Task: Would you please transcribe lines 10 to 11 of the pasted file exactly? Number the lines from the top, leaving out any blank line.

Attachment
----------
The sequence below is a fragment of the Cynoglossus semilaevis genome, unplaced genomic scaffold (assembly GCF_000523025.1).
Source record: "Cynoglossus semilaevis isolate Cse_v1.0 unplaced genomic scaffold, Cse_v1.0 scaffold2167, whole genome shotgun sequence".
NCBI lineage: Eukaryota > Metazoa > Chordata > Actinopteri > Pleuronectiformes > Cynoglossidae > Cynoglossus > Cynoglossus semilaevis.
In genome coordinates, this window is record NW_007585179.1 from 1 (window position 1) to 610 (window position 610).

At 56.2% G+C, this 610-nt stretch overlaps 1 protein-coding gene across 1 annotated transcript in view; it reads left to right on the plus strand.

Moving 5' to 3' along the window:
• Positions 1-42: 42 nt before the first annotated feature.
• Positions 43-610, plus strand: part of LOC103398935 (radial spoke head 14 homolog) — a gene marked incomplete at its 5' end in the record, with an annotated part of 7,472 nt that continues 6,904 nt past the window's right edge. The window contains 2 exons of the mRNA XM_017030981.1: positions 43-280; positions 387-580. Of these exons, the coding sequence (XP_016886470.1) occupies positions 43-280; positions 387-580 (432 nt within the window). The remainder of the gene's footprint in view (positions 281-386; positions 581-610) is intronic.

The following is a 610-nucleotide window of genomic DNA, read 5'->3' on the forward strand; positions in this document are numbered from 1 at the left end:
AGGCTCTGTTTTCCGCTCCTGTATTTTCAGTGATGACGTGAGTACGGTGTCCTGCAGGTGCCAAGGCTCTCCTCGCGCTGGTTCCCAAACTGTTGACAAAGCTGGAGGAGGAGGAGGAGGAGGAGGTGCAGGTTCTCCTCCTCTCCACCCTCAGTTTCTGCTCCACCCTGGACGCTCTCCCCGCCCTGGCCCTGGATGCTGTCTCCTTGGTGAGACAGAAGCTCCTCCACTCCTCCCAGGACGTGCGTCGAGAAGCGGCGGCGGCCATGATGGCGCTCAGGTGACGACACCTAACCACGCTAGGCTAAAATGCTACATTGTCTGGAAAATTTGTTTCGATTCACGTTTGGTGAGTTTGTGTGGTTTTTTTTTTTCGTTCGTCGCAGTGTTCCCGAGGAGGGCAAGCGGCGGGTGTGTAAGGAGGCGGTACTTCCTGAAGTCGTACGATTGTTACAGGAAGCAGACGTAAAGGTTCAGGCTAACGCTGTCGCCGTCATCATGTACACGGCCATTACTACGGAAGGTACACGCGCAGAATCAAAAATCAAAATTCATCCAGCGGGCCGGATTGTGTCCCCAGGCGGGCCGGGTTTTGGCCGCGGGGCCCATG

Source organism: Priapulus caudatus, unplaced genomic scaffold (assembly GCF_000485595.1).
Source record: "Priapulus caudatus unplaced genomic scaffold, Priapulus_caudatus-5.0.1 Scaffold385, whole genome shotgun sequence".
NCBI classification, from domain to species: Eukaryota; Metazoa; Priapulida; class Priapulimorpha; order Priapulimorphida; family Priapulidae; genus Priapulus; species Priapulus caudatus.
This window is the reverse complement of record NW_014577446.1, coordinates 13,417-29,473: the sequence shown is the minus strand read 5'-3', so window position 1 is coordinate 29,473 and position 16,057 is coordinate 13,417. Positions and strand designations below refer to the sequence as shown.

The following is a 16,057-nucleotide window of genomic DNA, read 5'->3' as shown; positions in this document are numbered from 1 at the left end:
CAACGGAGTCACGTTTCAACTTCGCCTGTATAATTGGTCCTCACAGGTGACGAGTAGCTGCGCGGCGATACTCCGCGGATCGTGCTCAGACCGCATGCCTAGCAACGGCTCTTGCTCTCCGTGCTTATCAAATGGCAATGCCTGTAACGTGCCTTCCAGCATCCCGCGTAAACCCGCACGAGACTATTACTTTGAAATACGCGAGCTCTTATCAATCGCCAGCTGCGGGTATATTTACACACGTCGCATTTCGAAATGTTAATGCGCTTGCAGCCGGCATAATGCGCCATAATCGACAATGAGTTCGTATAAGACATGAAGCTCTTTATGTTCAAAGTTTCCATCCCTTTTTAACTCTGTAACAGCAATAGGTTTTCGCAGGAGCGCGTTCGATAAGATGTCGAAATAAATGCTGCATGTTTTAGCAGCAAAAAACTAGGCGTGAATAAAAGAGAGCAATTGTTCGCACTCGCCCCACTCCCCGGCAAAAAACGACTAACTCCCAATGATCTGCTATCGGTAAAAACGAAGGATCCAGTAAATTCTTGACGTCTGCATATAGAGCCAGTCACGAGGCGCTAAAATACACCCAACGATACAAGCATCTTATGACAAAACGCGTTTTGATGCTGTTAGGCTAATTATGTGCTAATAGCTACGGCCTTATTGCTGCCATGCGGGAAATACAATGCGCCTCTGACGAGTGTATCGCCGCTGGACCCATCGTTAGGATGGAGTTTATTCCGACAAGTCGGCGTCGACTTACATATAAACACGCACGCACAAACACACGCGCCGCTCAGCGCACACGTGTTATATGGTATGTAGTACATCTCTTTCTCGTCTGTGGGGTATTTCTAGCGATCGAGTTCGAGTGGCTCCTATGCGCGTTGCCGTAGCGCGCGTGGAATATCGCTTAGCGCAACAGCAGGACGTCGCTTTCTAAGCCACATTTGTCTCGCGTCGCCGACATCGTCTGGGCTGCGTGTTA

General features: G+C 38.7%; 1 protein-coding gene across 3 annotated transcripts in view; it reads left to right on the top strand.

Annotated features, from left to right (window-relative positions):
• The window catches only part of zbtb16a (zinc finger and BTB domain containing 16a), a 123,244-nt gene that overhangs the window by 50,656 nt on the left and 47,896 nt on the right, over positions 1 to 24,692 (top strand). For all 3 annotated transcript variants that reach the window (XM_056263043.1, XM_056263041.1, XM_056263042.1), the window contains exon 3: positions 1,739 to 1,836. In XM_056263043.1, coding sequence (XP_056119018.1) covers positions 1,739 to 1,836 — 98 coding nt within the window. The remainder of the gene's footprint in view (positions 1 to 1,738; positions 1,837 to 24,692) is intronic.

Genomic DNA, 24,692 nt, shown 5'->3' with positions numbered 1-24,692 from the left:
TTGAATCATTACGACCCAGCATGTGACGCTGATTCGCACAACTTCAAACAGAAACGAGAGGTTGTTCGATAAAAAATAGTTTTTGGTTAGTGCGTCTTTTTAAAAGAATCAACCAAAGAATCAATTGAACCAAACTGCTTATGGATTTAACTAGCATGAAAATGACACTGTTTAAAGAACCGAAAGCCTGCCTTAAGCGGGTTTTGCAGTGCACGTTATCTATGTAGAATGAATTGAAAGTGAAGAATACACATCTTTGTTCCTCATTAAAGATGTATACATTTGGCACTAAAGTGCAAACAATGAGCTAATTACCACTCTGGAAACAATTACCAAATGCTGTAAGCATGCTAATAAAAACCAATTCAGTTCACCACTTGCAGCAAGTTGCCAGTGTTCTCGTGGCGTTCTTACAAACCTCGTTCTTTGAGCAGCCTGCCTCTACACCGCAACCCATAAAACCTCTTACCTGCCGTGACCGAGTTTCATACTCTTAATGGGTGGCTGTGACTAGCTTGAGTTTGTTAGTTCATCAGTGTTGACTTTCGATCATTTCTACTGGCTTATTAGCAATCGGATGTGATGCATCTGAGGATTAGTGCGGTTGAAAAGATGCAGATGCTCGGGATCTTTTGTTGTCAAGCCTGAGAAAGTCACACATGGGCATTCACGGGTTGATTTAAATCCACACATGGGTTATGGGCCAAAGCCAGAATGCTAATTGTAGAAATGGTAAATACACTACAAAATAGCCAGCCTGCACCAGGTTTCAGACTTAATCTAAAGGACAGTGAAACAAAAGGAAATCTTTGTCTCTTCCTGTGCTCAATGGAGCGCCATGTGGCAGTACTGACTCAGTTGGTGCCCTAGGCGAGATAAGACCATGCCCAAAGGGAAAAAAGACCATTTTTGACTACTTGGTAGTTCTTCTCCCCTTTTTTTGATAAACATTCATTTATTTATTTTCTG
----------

AGGCTCTGTTTTCCGCTCCTGTATTTTCAGTGATGACGTGAGTACGGTGTCCTGCAGGTGCCAAGGCTCTCCTCGCGCTGGTTCCCAAACTGTTGACAAAGCTGGAGGAGGAGGAGGAGGAGGAGGTGCAGGTTCTCCTCCTCTCCACCCTCAGTTTCTGCTCCACCCTGGACGCTCTCCCCGCCCTGGCCCTGGATGCTGTCTCCTTGGTGAGACAGAAGCTCCTCCACTCCTCCCAGGACGTGCGTCGAGAAGCGGCGGCGGCCATGATGGCGCTCAGGTGACGACACCTAACCACGCTAGGCTAAAATGCTACATTGTCTGGAAAATTTGTTTCGATTCACGTTTGGTGAGTTTGTGTGGTTTTTTTTTTTCGTTCGTCGCAGTGTTCCCGAGGAGGGCAAGCGGCGGGTGTGTAAGGAGGCGGTACTTCCTGAAGTCGTACGATTGTTACAGGAAGCAGACGTAAAGGTTCAGGCTAACGCTGTCGCCGTCATCATGTACACGGCCATTACTACGGAAGGTACACGCGCAGAATCAAAAATCAAAATTCATCCAGCGGGCCGGATTGTGTCCCCAGGCGGGCCGGGTTTTGGCCGCGGGGCCCATG

Source organism: Priapulus caudatus, unplaced genomic scaffold (assembly GCF_000485595.1).